Having said that, luckily the rear LCD here is also a touch screen, so there is the option to simply tap the setting required rather than having to tab your way to it; a best of both worlds control option then.

Olympus E-PL5: Screen

As mentioned above, the E-PL5 keeps up with the times by supplying a widescreen ratio LCD screen at the rear that is not only angle adjustable - in that it can be tilted up (through 180 degrees) or down (through 65 degrees), if not rotated - but is also a touch panel.

This enables even the likes of the camera's shutter to be fired by tapping your subject on screen - the aptly named 'touch shutter' feature - the E-PL5 responding with a satisfying clunk.

In the absence of any optical or electronic viewfinder for eye-level shooting (though in fairness an optional Olympus VF-2 viewfinder can be added at extra cost), the 3-inch size works fine as a tool for stills and video composition and review, with the 460k dot resolution likewise being perfectly adequate if falling short of class leading.

Olympus E-PL5: Battery

The Olympus E-PL5 comes bundled with a BLS-5 rechargeable lithium ion battery and standalone mains charger, which is always welcome in these days of cost cutting and USB charging alone.

As expected, this cell slots into a vacant compartment at the camera's base, just below the space for screwing on the accessory grip provided, which is shared with a slot for any variety of removable SD card.

According to industry testers CIPA, battery life is good for up to 360 shots from a full charge, which is comparable with the very best of Olympus' rivals in the Sony NEX-5R, Samsung NX1000 and Canon EOS M.

Olympus E-PL5: Image quality

A core feature of the Pen range is the lightning fast auto focus speed of 0.01 seconds, and the Pen comes across as responsive as you'd expect from a consumer DSLR.

Art Filter effects are fun and effective, with warm, bold colours delivered almost on default and applied at the point of capture - which is also true when recording video, not just stills. The vivid saturation boosting options appear to work the best in our eyes.

Olympus claims the new TruePic VI processor has speeded up the processing of such images, and certainly we didn't notice use of filter effects slowing the camera down; so the temptation is there to keep them as a default setting to add punch on gloomy days.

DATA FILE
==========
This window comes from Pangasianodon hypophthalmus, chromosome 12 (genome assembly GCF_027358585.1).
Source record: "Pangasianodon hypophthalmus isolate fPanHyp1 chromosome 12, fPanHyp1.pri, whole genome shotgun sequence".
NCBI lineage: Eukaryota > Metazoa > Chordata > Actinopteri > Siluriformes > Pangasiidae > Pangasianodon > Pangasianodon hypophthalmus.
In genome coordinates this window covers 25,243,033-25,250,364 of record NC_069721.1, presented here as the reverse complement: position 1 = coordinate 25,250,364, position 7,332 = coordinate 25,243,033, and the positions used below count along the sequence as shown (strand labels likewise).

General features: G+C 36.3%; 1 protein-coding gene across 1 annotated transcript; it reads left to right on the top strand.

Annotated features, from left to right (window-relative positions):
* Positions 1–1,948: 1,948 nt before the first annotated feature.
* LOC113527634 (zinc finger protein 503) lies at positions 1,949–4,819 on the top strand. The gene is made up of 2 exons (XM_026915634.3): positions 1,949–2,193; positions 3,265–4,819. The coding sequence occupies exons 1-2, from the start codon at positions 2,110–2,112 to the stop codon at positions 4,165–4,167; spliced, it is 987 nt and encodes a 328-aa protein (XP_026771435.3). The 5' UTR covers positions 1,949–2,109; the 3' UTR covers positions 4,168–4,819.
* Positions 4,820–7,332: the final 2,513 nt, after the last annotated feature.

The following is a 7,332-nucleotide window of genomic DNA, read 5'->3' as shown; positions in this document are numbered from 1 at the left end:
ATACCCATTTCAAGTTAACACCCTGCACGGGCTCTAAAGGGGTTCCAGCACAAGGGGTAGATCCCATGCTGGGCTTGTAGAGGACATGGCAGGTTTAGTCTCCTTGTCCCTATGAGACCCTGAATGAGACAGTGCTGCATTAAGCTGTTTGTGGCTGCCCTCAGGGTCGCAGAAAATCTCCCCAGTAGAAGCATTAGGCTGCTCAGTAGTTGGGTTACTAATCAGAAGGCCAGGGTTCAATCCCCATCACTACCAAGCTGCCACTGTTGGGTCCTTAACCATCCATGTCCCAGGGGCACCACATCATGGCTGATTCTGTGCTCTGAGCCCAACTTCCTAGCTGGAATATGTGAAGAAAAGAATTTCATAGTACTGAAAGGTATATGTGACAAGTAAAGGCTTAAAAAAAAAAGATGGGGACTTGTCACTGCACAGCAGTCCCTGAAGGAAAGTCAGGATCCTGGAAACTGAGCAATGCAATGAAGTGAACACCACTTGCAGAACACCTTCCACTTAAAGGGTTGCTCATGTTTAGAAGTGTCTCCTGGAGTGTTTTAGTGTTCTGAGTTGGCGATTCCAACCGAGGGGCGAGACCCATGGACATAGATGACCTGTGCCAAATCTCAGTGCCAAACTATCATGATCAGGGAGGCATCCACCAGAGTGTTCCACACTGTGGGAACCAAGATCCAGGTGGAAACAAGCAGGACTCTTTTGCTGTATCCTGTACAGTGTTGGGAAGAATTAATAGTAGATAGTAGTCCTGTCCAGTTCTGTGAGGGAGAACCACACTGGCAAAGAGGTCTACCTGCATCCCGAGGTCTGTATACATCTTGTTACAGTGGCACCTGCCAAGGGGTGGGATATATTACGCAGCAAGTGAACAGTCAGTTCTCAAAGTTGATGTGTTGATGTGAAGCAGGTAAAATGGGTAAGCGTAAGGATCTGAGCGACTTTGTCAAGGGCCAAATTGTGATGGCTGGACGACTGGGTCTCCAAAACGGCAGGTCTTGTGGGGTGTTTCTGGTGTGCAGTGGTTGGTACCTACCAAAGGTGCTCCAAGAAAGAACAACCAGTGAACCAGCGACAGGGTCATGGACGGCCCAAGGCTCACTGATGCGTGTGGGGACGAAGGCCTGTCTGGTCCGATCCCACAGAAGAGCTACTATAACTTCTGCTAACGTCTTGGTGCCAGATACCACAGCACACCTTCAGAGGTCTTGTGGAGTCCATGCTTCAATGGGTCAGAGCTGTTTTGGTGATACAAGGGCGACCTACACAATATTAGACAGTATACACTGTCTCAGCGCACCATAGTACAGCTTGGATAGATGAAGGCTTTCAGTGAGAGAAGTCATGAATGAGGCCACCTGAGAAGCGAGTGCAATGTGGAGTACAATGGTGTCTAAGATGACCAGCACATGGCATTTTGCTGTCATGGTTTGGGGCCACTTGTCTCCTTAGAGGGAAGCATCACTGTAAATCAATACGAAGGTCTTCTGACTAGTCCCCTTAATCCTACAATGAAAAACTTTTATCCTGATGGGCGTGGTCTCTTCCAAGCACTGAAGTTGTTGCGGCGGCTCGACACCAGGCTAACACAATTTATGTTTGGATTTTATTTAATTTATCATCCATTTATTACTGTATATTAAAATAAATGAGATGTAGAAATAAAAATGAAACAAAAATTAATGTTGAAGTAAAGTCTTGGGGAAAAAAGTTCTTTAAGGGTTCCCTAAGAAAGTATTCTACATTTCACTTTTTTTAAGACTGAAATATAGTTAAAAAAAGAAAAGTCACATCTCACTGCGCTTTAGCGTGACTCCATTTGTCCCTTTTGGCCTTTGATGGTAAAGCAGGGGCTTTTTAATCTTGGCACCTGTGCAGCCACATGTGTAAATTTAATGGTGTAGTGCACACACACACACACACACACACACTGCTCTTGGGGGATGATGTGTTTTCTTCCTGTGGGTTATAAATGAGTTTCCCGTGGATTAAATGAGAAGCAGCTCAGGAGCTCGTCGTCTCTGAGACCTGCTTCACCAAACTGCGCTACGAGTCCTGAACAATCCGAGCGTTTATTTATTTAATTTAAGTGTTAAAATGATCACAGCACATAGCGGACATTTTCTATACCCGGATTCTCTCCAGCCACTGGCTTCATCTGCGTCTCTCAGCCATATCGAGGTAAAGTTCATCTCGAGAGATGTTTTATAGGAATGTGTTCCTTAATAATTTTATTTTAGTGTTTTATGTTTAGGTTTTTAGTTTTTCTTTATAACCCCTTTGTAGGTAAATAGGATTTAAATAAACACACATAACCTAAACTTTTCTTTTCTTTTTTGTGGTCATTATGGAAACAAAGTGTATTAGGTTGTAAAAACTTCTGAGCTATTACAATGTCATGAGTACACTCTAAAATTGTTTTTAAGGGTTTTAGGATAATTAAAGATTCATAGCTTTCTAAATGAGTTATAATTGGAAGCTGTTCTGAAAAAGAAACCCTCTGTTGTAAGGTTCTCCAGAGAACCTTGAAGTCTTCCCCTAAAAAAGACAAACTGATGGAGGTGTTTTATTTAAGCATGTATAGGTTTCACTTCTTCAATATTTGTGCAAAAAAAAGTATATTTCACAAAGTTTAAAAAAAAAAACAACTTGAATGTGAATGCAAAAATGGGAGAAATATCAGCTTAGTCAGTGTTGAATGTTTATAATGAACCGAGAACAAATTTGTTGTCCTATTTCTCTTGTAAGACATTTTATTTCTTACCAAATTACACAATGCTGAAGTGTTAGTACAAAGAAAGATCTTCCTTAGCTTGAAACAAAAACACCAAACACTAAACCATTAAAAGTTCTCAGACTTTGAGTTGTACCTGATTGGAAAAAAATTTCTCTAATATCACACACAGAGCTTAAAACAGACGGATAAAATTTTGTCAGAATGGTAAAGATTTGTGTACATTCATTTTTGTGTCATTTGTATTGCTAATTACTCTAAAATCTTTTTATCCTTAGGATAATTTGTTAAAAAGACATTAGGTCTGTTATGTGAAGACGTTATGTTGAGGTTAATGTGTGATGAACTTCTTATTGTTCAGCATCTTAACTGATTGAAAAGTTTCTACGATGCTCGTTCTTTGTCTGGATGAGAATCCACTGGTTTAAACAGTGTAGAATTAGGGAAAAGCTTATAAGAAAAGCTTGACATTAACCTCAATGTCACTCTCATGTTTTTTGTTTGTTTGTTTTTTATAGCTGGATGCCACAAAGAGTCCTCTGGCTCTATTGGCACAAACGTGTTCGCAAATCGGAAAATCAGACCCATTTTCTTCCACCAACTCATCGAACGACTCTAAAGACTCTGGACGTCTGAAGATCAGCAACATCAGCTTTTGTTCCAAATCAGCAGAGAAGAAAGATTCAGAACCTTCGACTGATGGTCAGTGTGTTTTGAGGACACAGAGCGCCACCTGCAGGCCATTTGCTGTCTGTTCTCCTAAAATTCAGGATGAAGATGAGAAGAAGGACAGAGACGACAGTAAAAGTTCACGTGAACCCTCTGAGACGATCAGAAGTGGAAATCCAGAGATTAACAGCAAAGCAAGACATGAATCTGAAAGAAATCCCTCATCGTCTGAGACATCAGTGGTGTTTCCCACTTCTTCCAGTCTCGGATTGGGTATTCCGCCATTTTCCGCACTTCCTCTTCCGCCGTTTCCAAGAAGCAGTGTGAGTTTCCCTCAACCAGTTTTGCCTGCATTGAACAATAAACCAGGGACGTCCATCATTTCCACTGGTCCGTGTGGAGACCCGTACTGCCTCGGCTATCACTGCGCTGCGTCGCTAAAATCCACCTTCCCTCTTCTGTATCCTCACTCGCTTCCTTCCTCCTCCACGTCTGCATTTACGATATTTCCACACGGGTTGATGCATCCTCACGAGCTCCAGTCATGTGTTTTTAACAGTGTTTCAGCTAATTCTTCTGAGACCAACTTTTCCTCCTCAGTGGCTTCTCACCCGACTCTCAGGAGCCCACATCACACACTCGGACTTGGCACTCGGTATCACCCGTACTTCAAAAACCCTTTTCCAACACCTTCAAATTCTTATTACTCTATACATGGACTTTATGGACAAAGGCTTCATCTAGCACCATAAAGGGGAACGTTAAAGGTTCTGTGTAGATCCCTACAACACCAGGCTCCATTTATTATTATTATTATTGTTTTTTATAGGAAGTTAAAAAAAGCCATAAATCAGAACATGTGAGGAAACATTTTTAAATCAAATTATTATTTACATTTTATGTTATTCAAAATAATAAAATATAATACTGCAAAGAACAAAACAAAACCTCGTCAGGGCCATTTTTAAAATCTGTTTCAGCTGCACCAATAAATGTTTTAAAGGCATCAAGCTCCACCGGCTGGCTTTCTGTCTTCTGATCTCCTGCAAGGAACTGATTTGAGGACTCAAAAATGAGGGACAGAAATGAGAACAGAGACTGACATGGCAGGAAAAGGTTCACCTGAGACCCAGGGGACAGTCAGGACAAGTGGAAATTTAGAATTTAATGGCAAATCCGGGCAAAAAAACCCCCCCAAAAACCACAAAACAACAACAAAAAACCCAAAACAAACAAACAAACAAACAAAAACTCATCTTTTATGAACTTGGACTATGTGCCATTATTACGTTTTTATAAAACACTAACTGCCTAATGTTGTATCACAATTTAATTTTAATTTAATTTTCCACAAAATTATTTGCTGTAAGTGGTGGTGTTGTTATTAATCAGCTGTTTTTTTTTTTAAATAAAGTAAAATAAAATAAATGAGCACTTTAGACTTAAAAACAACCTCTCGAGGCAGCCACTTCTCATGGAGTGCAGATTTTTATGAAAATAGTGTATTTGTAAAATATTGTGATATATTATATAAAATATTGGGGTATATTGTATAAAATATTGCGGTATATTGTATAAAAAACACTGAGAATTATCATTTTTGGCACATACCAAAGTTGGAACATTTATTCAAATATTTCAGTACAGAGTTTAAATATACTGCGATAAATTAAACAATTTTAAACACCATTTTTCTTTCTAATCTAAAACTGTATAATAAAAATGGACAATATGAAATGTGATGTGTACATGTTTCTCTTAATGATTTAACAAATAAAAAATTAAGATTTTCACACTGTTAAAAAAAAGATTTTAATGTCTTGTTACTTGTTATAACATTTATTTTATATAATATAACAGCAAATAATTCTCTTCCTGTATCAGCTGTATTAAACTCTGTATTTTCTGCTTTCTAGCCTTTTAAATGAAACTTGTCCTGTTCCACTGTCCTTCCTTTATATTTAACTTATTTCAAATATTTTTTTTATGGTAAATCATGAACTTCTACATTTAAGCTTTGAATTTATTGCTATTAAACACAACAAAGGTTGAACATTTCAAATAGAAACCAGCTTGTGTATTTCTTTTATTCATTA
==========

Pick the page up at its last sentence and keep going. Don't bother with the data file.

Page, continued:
We also enjoyed the ability to blur the background of a shot and achieve a DSLR-style shallow depth of field effect merely by dragging a finger over a sliding bar positioned on the right of the E-PL5's screen display.

In essence the camera does a large part of what it claims to; namely it offers amateurs access to more professional looking images without an attendant steep learning curve.

Another advantage is the second generation 'II' kit zoom bundled with the E-PL5. It's nigh-on silent when it comes to auto focusing during video and smooth with it, avoiding the stop start clunky-ness of the original iteration. Your framed subject gradually but rapidly comes into focus should you decide to point the lens at something else once recording has begun.

Olympus E-PL5: Verdict

Almost the same size as the equally new Canon EOS M, which will have the advantage in some purists' eyes thanks to a physically larger APS-C image sensor, the 16.3 effective megapixel Olympus E-PL5 has the edge for its charmingly retro styling, plus the fact that its backplate LCD can be angled for a more creative variety of shooting angles.

The Olympus is also more reasonably priced at first glance for someone trading up from a simple snapshot camera to one with interchangeable lenses for the first time. With response times a match for most DSLRs too, there's comparatively little to find fault with when it comes to the E-PL5. That means that if you do find a good deal going, it can be considered a sound buy.

Olympus E-PL5 release date: Available now

Olympus E-PL5 price: £599 with 14-42mm 'II' zoom kit

Gavin Stoker

Gavin Stoker has been writing about photography and technology for the past 20 years. He currently edits the trade magazine British Photographic Industry News - BPI News for short - which is a member of TIPA, the international Technical Imaging Press Association.